Ayutthaya supplanted Sukhothai as the most powerful kingdom in Siam in the mid-14th century and by 1438 had incorporated it into its empire. By the mid-16th century Ayutthaya controlled the entire Central Plains area and at its height held sway over much of what is now Thailand. The Ayutthaya period saw military, legal, and administrative reforms and a flowering of the arts, as well as diplomatic and trade links with the West. Its end came after years of conflict with Burma, when in 1767 the capital was sacked.
Few frescoes have survived. These, from the 15th century, are from Wat Ratchaburana in Ayutthaya
Clay and terra-cotta tablets from the Ayutthaya period often show the Buddha resplendent beneath a naga (serpent).
The Ayutthayans were masters at working gold. This elephant, studded with gems and crafted to look as though it is paying homage, was discovered in Wat Ratchaburana
Gilded Lacquer Cabinet
The craftsmen of Ayutthaya were adept at working wood. The doors of this cabinet are inlaid with gold; the pattern is of trees. Other such cabinets depict scenes from the jataka or Westerners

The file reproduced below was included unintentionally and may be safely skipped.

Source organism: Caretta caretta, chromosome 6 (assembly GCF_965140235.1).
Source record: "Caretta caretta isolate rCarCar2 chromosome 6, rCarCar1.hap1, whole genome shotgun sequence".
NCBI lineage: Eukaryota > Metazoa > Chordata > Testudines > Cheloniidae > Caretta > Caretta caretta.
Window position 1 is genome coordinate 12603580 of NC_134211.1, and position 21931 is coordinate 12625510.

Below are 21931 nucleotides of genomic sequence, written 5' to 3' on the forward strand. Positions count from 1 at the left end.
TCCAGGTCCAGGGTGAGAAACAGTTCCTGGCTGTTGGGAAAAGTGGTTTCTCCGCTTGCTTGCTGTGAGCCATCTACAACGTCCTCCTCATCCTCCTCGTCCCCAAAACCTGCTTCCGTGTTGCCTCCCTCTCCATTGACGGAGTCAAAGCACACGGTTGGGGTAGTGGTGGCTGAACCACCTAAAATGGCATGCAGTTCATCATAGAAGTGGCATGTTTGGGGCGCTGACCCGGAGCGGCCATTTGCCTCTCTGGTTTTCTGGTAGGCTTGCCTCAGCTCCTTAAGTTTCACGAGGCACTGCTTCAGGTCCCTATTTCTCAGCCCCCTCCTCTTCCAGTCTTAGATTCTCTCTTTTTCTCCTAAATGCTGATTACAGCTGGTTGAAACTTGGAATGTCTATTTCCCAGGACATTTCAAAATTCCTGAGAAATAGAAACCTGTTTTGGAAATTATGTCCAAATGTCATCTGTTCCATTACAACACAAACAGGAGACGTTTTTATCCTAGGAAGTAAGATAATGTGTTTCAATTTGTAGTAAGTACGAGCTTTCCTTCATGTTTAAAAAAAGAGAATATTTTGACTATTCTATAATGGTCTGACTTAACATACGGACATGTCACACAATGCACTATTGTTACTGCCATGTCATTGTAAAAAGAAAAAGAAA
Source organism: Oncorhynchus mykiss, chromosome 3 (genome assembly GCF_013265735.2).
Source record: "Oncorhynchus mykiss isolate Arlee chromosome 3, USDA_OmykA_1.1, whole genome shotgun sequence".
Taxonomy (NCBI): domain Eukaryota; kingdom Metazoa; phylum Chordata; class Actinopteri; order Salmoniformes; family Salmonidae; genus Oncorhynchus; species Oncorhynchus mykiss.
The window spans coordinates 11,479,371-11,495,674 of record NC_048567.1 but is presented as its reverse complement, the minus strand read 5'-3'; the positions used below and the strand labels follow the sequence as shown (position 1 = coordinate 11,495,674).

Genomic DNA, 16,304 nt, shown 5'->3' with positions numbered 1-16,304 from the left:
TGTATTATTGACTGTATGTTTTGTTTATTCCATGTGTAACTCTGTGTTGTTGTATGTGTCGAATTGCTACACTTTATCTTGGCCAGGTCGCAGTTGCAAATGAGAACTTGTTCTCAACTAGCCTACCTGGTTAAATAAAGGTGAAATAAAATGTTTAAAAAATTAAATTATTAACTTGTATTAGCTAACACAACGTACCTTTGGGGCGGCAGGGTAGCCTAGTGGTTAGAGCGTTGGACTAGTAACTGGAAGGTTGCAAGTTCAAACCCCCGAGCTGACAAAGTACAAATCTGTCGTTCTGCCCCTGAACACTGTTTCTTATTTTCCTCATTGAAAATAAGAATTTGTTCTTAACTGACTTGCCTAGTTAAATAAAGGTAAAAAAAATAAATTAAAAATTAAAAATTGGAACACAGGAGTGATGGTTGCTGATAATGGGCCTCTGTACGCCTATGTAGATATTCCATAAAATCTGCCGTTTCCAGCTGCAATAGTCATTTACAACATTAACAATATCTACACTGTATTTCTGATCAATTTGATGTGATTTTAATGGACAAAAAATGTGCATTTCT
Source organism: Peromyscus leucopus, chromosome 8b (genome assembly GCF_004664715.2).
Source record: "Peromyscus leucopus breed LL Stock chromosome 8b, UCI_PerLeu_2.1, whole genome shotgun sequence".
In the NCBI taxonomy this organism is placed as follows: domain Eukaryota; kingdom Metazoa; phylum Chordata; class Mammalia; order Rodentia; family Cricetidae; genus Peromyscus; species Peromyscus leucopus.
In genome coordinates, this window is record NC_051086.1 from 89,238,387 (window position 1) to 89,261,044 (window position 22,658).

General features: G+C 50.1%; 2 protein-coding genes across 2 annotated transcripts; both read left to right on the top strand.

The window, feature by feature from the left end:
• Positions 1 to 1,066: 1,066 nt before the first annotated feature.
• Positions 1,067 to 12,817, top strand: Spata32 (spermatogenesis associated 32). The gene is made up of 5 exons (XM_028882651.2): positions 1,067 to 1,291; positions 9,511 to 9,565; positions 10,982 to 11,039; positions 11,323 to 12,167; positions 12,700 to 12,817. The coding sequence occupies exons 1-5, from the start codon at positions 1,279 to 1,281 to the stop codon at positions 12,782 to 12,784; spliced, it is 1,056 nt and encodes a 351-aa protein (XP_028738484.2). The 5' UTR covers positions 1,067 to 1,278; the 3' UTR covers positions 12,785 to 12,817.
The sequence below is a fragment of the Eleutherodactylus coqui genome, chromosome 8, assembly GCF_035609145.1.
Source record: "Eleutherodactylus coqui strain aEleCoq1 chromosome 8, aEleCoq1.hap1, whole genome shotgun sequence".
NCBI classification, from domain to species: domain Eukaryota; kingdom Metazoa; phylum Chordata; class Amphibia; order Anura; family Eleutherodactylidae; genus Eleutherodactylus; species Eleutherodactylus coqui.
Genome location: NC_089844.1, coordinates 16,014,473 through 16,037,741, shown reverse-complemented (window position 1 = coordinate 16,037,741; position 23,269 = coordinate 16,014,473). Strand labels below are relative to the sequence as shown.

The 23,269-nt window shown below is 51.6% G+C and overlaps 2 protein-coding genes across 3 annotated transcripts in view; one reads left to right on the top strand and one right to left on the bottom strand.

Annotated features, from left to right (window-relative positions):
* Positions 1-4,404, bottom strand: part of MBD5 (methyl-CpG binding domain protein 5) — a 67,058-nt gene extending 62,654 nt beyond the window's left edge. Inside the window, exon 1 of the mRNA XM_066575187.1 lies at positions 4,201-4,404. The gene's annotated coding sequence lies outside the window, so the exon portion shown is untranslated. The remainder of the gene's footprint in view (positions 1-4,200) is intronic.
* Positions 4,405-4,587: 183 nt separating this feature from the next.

Door Panel from Ayutthaya
This 17th to 18th century wood panel once formed part of the door of a temple. It was discovered in Wat Huntra in Ayutthaya.
Reconstruction of a Royal Barge
When foreigners (farangs) first came to Ayutthaya, they often met the sight of grand royal barges. This illustration is based on French engravings in some of the first accounts of the opulent city of Ayutthaya to reach the West
Where to See Ayutthaya
The city of Ayutthaya in the South Central Plains has some of the most spectacular ruins in Thailand. Ayutthayan artifacts are housed in the Chao Sam Phraya National Museum and in the Bangkok National Museum.